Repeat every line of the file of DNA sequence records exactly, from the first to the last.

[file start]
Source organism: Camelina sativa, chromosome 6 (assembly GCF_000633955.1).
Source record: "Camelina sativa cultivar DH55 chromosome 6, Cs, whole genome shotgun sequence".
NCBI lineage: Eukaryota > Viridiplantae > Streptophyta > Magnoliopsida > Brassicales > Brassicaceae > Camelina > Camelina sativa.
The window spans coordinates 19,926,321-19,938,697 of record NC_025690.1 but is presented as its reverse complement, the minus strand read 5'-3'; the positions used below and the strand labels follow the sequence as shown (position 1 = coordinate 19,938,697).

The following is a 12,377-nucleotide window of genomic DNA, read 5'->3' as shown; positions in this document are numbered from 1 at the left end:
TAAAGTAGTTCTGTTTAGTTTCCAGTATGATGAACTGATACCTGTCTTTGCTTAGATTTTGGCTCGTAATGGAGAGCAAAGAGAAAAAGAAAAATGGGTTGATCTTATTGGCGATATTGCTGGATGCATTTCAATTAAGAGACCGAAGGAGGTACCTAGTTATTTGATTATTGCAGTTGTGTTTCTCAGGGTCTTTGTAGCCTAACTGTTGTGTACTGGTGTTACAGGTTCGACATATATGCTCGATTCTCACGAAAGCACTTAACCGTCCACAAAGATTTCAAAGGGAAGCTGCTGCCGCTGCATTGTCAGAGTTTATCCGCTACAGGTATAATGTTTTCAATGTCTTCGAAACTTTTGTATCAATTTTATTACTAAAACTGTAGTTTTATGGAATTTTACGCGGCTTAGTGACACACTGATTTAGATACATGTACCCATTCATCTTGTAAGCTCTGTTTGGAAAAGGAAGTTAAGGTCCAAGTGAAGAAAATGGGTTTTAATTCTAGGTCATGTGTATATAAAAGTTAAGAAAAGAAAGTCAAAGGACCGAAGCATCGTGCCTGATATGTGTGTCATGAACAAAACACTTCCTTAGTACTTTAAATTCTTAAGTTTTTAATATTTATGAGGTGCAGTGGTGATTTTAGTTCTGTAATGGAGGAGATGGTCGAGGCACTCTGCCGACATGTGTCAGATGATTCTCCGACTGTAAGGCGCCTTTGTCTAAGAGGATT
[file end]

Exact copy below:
Source organism: Camelina sativa, chromosome 6 (assembly GCF_000633955.1).
Source record: "Camelina sativa cultivar DH55 chromosome 6, Cs, whole genome shotgun sequence".
NCBI lineage: Eukaryota > Viridiplantae > Streptophyta > Magnoliopsida > Brassicales > Brassicaceae > Camelina > Camelina sativa.
The window spans coordinates 19,926,321-19,938,697 of record NC_025690.1 but is presented as its reverse complement, the minus strand read 5'-3'; the positions used below and the strand labels follow the sequence as shown (position 1 = coordinate 19,938,697).

The following is a 12,377-nucleotide window of genomic DNA, read 5'->3' as shown; positions in this document are numbered from 1 at the left end:
TAAAGTAGTTCTGTTTAGTTTCCAGTATGATGAACTGATACCTGTCTTTGCTTAGATTTTGGCTCGTAATGGAGAGCAAAGAGAAAAAGAAAAATGGGTTGATCTTATTGGCGATATTGCTGGATGCATTTCAATTAAGAGACCGAAGGAGGTACCTAGTTATTTGATTATTGCAGTTGTGTTTCTCAGGGTCTTTGTAGCCTAACTGTTGTGTACTGGTGTTACAGGTTCGACATATATGCTCGATTCTCACGAAAGCACTTAACCGTCCACAAAGATTTCAAAGGGAAGCTGCTGCCGCTGCATTGTCAGAGTTTATCCGCTACAGGTATAATGTTTTCAATGTCTTCGAAACTTTTGTATCAATTTTATTACTAAAACTGTAGTTTTATGGAATTTTACGCGGCTTAGTGACACACTGATTTAGATACATGTACCCATTCATCTTGTAAGCTCTGTTTGGAAAAGGAAGTTAAGGTCCAAGTGAAGAAAATGGGTTTTAATTCTAGGTCATGTGTATATAAAAGTTAAGAAAAGAAAGTCAAAGGACCGAAGCATCGTGCCTGATATGTGTGTCATGAACAAAACACTTCCTTAGTACTTTAAATTCTTAAGTTTTTAATATTTATGAGGTGCAGTGGTGATTTTAGTTCTGTAATGGAGGAGATGGTCGAGGCACTCTGCCGACATGTGTCAGATGATTCTCCGACTGTAAGGCGCCTTTGTCTAAGAGGATT